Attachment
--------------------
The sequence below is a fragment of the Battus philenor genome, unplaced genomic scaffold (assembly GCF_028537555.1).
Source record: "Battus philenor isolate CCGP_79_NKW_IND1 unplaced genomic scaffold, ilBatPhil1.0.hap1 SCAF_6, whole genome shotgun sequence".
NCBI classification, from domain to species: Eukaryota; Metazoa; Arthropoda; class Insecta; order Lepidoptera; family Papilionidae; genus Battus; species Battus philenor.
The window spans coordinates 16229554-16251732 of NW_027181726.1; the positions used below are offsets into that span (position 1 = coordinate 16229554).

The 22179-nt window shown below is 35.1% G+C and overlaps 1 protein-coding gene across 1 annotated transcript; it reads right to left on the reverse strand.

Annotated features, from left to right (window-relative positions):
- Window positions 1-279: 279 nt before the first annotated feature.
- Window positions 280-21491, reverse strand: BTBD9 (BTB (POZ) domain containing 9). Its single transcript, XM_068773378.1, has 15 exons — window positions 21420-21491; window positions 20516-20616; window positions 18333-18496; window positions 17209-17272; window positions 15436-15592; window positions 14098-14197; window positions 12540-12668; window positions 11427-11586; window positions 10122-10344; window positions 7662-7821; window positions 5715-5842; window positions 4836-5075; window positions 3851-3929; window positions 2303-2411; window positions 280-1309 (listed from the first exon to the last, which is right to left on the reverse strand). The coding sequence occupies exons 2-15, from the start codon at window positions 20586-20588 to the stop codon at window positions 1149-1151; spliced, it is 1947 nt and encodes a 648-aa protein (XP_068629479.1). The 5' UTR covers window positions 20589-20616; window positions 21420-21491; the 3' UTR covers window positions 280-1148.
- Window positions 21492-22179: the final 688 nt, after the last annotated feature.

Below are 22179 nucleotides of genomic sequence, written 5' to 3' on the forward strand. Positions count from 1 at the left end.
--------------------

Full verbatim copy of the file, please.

The sequence below is a fragment of the Battus philenor genome, unplaced genomic scaffold (assembly GCF_028537555.1).
Source record: "Battus philenor isolate CCGP_79_NKW_IND1 unplaced genomic scaffold, ilBatPhil1.0.hap1 SCAF_6, whole genome shotgun sequence".
NCBI classification, from domain to species: Eukaryota; Metazoa; Arthropoda; class Insecta; order Lepidoptera; family Papilionidae; genus Battus; species Battus philenor.
The window spans coordinates 16229554-16251732 of NW_027181726.1; the positions used below are offsets into that span (position 1 = coordinate 16229554).

The 22179-nt window shown below is 35.1% G+C and overlaps 1 protein-coding gene across 1 annotated transcript; it reads right to left on the reverse strand.

Annotated features, from left to right (window-relative positions):
- Window positions 1-279: 279 nt before the first annotated feature.
- Window positions 280-21491, reverse strand: BTBD9 (BTB (POZ) domain containing 9). Its single transcript, XM_068773378.1, has 15 exons — window positions 21420-21491; window positions 20516-20616; window positions 18333-18496; window positions 17209-17272; window positions 15436-15592; window positions 14098-14197; window positions 12540-12668; window positions 11427-11586; window positions 10122-10344; window positions 7662-7821; window positions 5715-5842; window positions 4836-5075; window positions 3851-3929; window positions 2303-2411; window positions 280-1309 (listed from the first exon to the last, which is right to left on the reverse strand). The coding sequence occupies exons 2-15, from the start codon at window positions 20586-20588 to the stop codon at window positions 1149-1151; spliced, it is 1947 nt and encodes a 648-aa protein (XP_068629479.1). The 5' UTR covers window positions 20589-20616; window positions 21420-21491; the 3' UTR covers window positions 280-1148.
- Window positions 21492-22179: the final 688 nt, after the last annotated feature.

Below are 22179 nucleotides of genomic sequence, written 5' to 3' on the forward strand. Positions count from 1 at the left end.